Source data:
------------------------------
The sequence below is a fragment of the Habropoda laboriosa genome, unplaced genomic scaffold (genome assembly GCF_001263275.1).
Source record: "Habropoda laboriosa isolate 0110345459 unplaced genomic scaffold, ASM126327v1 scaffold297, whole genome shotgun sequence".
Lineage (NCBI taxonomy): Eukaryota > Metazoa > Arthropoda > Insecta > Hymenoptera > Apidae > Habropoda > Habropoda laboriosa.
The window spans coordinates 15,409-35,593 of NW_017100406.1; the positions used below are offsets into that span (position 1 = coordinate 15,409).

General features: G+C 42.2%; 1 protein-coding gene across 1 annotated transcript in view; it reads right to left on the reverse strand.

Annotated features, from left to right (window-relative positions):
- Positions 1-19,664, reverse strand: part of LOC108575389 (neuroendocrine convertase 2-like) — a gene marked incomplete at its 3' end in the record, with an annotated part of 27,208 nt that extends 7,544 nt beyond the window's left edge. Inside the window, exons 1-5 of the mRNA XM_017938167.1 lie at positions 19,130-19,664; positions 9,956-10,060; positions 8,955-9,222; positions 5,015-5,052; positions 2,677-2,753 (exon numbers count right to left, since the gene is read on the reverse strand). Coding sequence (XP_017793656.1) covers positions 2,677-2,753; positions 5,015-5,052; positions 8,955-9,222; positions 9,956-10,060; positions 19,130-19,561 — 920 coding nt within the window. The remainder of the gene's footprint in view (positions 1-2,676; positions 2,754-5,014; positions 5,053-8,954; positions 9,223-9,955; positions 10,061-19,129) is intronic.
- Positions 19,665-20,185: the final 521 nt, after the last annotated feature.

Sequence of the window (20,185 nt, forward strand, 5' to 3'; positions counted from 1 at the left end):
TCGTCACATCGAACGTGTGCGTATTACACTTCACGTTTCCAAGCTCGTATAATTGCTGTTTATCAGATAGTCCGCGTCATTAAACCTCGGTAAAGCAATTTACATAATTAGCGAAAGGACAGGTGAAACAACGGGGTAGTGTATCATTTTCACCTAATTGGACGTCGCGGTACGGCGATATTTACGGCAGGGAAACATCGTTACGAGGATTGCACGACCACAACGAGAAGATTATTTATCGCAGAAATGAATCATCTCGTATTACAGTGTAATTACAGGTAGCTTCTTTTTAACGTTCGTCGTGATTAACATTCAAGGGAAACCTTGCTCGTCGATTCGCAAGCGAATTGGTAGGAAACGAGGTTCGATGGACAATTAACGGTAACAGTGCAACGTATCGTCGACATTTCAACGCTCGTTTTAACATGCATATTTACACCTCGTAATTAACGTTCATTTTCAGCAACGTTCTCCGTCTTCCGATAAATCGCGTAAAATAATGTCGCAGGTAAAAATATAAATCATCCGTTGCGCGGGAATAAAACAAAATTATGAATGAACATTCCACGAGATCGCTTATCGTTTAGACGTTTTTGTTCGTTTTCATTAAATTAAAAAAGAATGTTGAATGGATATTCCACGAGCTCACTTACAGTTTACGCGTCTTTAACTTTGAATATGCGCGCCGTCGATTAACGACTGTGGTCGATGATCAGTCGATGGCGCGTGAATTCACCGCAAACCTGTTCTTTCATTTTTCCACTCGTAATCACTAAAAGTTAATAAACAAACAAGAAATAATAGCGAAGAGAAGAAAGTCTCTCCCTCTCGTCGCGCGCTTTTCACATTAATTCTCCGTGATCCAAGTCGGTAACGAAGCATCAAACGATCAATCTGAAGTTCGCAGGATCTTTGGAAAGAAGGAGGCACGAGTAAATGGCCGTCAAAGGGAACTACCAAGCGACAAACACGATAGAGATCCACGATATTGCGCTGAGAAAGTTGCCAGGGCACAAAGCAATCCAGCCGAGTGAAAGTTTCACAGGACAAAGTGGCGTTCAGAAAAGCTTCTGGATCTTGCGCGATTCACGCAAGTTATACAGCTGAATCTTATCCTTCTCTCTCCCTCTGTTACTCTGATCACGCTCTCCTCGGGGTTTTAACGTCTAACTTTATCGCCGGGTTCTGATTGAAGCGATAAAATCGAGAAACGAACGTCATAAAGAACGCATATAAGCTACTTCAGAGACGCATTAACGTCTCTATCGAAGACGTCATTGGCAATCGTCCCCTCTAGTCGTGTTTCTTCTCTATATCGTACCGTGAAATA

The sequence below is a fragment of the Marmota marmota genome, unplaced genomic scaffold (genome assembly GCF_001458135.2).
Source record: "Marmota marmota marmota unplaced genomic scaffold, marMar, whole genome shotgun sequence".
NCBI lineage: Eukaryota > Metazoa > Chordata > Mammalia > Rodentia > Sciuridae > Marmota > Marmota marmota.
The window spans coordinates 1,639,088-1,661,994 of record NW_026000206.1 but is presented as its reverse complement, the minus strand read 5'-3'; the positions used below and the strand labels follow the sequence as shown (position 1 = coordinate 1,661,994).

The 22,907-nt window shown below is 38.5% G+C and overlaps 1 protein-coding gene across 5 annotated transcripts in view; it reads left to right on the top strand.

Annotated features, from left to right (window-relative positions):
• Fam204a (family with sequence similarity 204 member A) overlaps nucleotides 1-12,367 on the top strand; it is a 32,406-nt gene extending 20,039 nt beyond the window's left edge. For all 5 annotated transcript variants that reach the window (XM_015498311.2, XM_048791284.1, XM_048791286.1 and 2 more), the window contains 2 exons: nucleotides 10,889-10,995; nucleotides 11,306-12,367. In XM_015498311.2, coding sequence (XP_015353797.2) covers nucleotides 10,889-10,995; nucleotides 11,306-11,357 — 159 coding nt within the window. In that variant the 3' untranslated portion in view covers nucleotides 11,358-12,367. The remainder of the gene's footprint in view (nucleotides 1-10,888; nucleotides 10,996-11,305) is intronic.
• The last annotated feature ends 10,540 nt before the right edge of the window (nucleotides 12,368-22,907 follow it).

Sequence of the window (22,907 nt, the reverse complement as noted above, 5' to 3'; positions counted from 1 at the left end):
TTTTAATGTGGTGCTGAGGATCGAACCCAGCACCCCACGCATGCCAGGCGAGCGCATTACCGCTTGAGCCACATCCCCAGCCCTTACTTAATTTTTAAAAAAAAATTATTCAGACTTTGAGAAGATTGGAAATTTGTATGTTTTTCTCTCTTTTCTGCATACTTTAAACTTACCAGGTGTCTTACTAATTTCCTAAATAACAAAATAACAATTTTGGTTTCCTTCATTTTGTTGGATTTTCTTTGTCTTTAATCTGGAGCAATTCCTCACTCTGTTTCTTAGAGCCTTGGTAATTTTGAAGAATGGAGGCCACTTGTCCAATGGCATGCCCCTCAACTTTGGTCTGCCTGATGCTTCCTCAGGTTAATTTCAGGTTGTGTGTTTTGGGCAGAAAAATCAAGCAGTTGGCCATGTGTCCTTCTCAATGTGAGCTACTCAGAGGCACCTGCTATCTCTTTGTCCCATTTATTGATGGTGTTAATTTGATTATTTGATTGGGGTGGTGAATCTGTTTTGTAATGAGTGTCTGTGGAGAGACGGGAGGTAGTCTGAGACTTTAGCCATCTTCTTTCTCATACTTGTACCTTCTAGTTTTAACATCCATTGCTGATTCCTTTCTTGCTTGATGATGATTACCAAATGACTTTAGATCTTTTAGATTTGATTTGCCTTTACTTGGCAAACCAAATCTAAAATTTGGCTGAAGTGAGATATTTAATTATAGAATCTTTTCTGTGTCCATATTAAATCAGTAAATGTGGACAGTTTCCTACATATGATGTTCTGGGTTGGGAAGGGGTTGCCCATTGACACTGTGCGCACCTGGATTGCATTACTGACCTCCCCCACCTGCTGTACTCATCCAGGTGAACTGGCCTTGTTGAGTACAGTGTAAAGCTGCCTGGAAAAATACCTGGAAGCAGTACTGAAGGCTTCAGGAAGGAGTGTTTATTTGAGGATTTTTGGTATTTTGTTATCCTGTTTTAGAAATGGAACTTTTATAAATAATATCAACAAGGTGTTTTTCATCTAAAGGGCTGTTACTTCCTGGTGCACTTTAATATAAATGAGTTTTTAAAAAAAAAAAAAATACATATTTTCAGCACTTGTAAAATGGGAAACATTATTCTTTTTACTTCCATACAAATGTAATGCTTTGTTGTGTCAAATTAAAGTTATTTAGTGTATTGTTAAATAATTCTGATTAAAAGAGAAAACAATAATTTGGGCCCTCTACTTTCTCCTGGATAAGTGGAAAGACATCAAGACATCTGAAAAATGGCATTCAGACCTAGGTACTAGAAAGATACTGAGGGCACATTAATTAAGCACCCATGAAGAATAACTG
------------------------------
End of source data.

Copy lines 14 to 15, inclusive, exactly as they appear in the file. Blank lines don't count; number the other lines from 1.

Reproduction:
The window spans coordinates 1,639,088-1,661,994 of record NW_026000206.1 but is presented as its reverse complement, the minus strand read 5'-3'; the positions used below and the strand labels follow the sequence as shown (position 1 = coordinate 1,661,994).

The 22,907-nt window shown below is 38.5% G+C and overlaps 1 protein-coding gene across 5 annotated transcripts in view; it reads left to right on the top strand.